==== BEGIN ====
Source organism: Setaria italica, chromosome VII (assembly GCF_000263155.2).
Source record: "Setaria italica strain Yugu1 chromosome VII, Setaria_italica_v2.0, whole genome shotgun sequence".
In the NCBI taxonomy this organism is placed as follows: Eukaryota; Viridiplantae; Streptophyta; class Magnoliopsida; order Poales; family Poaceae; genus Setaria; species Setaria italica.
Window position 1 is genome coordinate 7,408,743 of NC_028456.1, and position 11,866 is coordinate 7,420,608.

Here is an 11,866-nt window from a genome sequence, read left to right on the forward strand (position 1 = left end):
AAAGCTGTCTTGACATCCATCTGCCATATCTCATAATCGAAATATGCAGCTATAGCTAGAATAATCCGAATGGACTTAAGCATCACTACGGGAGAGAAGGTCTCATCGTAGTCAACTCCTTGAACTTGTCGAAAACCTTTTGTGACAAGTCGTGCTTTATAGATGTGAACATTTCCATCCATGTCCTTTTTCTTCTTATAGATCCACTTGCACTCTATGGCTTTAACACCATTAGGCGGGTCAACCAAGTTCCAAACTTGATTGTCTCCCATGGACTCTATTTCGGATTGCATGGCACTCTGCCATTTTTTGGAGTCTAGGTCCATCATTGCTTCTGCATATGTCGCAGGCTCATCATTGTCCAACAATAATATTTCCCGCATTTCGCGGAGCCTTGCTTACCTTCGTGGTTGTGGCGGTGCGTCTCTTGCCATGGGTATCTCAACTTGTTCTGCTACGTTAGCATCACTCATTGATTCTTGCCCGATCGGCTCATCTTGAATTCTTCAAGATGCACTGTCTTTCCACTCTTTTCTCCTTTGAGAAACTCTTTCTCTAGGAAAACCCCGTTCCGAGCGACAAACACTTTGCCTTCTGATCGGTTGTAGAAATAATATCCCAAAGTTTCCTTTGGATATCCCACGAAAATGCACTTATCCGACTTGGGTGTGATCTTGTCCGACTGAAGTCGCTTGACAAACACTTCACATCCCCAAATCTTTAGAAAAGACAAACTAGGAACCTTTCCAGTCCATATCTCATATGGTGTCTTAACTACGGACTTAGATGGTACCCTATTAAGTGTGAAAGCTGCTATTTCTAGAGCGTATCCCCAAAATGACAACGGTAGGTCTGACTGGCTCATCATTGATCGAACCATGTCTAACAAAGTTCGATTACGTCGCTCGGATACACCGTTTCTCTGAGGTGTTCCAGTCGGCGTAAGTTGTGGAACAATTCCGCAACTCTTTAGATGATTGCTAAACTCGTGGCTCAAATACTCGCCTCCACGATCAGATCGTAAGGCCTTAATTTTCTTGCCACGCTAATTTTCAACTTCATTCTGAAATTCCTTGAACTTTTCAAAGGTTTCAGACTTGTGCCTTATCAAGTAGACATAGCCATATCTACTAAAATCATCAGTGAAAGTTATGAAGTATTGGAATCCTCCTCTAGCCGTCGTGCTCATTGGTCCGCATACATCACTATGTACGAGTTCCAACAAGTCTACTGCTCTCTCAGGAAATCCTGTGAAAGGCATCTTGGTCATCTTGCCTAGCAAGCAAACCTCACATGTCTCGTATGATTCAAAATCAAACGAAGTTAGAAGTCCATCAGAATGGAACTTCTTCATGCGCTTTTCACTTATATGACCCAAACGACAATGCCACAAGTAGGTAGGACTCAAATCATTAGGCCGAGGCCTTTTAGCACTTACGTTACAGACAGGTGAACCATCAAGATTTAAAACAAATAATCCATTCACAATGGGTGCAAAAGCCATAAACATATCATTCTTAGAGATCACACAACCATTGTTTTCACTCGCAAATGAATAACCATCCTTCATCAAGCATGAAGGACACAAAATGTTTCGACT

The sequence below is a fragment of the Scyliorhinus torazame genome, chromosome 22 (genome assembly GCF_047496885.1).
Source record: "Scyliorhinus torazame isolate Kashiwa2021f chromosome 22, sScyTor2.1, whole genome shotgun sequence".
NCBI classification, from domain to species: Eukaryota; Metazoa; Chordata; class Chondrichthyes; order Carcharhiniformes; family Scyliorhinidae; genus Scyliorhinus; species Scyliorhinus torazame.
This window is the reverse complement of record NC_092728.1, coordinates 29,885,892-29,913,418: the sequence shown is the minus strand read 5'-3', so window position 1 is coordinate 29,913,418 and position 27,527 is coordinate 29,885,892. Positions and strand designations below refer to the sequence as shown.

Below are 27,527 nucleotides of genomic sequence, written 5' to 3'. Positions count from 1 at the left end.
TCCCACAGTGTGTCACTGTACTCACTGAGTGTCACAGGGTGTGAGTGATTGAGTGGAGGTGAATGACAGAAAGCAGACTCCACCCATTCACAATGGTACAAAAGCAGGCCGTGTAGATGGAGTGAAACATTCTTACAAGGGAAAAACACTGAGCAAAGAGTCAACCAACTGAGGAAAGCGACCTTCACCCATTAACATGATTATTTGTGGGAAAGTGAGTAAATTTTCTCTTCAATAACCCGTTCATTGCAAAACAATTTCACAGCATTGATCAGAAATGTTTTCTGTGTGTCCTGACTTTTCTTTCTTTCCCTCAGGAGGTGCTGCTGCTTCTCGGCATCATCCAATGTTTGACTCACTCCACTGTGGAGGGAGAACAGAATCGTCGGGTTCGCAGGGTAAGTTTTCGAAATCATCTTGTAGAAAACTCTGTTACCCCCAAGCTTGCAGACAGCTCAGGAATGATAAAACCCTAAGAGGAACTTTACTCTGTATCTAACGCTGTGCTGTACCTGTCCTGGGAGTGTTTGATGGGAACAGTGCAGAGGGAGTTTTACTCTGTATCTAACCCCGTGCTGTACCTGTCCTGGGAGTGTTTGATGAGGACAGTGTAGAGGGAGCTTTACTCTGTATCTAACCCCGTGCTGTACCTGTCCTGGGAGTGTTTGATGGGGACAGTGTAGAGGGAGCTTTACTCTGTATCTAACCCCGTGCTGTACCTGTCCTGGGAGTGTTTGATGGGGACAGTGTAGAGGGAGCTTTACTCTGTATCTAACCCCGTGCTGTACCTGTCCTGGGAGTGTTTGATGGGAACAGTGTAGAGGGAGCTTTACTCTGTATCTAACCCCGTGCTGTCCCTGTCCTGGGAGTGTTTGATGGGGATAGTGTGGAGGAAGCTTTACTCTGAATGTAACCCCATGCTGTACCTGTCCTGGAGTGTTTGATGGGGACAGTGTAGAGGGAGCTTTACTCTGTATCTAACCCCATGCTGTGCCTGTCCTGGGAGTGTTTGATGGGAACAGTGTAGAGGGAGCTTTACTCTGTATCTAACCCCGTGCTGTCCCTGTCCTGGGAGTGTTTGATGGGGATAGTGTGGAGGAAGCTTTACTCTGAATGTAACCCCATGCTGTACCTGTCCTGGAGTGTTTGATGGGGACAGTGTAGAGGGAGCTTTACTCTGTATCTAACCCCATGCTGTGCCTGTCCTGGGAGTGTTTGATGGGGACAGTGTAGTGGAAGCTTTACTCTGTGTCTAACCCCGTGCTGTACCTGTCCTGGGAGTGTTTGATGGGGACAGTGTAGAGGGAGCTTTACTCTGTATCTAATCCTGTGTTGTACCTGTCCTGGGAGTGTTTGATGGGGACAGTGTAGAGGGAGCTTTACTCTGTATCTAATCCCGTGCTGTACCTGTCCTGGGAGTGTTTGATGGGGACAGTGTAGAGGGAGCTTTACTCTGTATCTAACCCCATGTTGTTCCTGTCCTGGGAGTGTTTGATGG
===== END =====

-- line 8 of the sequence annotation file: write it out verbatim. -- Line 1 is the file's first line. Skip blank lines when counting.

Source record: "Scyliorhinus torazame isolate Kashiwa2021f chromosome 22, sScyTor2.1, whole genome shotgun sequence".